3 fund Portfolio vs Multiple funds

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etguy
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3 fund Portfolio vs Multiple funds

Post by etguy » Mon Nov 13, 2017 10:02 pm

I agree holding 3 portfolios ( total stock, total international stock, total bond ) will make it easier for us to manage, follow closely and all that. Some call it " Lazy portfolio" . On the other hand there are good funds out there with long standing good history . So why should one limit himself or herself to just 3 funds ? I know the giants of this forum advice inexperienced investors like myself to do the 3 portfolio . Other than the simplicity for the investor and also the fact with those 3 you pretty much cover everything in a smaller portion, is there another good reason ?

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badbreath
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Re: 3 fund Portfolio vs Multiple funds

Post by badbreath » Mon Nov 13, 2017 10:26 pm

there are many good portfolios you need to pick one

https://portfoliocharts.com/portfolios/
“While money can’t buy happiness, it certainly lets you choose your own form of misery.” Groucho Marx

Lou354
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Re: 3 fund Portfolio vs Multiple funds

Post by Lou354 » Mon Nov 13, 2017 10:27 pm

Here’s a list of advantages from one of those giants. viewtopic.php?t=88005

racy
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Re: 3 fund Portfolio vs Multiple funds

Post by racy » Mon Nov 13, 2017 10:30 pm

Also, Lazy Portfolios: https://www.marketwatch.com/lazyportfolio (click the portfolio name to see the Vanguard funds each holds).

Dave55
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Re: 3 fund Portfolio vs Multiple funds

Post by Dave55 » Tue Nov 14, 2017 10:12 am

here is another great site with 150 portfolios:

https://www.whitecoatinvestor.com/150-p ... han-yours/

Dave

dbr
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Re: 3 fund Portfolio vs Multiple funds

Post by dbr » Tue Nov 14, 2017 10:28 am

etguy wrote:
Mon Nov 13, 2017 10:02 pm
I agree holding 3 portfolios ( total stock, total international stock, total bond ) will make it easier for us to manage, follow closely and all that. Some call it " Lazy portfolio" . On the other hand there are good funds out there with long standing good history . So why should one limit himself or herself to just 3 funds ? I know the giants of this forum advice inexperienced investors like myself to do the 3 portfolio . Other than the simplicity for the investor and also the fact with those 3 you pretty much cover everything in a smaller portion, is there another good reason ?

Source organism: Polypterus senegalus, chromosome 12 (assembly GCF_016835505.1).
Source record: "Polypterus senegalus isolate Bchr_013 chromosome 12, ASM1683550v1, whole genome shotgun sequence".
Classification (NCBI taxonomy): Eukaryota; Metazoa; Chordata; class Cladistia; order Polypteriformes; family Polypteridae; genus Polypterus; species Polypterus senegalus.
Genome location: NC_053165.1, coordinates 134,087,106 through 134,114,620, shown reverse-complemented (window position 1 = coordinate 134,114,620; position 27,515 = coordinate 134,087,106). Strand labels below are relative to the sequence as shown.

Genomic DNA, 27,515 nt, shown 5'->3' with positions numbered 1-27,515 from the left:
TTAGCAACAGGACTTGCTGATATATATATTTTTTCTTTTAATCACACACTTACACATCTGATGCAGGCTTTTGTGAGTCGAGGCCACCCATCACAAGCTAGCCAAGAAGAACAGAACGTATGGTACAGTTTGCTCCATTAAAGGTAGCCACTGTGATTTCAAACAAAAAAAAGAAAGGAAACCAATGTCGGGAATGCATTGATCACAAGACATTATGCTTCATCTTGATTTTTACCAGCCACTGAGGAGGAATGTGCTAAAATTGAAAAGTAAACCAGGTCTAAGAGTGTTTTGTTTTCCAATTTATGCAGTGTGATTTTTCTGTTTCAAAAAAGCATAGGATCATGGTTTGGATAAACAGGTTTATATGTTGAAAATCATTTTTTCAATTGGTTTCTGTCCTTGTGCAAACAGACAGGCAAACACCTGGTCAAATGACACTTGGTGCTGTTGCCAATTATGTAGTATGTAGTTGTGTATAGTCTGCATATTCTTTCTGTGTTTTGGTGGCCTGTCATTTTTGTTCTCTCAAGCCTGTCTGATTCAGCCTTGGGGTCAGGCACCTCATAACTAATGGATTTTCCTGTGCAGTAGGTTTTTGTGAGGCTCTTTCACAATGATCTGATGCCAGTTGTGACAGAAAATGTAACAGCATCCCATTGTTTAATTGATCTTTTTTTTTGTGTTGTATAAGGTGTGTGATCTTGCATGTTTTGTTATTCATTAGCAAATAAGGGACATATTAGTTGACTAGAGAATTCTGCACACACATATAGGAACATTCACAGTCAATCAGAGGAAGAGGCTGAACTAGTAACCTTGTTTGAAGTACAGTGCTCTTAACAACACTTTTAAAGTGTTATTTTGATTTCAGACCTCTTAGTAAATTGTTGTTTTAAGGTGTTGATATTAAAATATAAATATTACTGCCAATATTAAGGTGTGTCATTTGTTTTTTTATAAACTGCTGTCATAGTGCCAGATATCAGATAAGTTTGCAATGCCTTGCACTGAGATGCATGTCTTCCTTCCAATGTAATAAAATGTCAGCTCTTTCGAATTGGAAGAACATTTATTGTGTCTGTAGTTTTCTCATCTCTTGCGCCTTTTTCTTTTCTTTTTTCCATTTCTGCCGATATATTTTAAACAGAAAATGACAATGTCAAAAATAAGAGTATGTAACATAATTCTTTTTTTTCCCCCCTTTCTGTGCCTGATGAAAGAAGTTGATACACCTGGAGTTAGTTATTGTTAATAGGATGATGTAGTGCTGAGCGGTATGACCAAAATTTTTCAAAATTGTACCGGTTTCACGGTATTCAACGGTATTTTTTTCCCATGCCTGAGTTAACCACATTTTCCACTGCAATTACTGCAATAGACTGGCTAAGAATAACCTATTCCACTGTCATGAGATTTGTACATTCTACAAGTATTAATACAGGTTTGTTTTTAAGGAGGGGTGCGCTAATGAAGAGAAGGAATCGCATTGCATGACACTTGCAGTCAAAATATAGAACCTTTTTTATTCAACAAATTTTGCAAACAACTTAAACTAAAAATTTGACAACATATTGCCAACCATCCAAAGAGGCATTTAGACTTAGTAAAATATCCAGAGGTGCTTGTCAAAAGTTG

A good reason is that there is little likelihood that any alternative will improve on the return for risk taken of an appropriate three fund portfolio. Certainly there will not improvement based on finding other "good funds that are out there."

My argument is that it is important for people to understand what they are doing when they invest. A corollary is that if you have to ask if you should add this fund or that fund or try to engineer a more complicated portfolio, then you shouldn't do it. If you want some areas to study you could start to investigate factor investing, tilting to REITS or to emerging markets, adding commodities or in general including alternative investments such as gold, timber, etc. or whatever other topics you might find of interest. Larry Swedroe has a series of books that discuss many of these things which also give rise to sometimes contentious and usually very confused discussions here on the Forum.

I think you should also take account of the possibility that people who write books about investing simply have nothing to sell if the recommendation is a three fund approach of appropriate risk and return. Those authors have to fill their pages with "recipe" portfolios, each more complicated than the next for "more and more sophisticated" investors. To me "recipe" investing seems like a kind of odd joke on the investor.

Milo
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Re: 3 fund Portfolio vs Multiple funds

Post by Milo » Tue Nov 14, 2017 10:41 am

racy wrote:
Mon Nov 13, 2017 10:30 pm
Also, Lazy Portfolios: https://www.marketwatch.com/lazyportfolio (click the portfolio name to see the Vanguard funds each holds).

Hah! I just followed this link and clicked on the "Second Grader's Starter" portfolio link. And it's pretty much the classic three fund portfolio. It actually uses the exact allocations that I use. And is close to Vanguard's Target Retirement Fund allocations. It's kind of humbling that after all my angst over picking my portfolio, all the research I did including this forum, I wound up with something referred to as the "Second Grader's Starter" portfolio.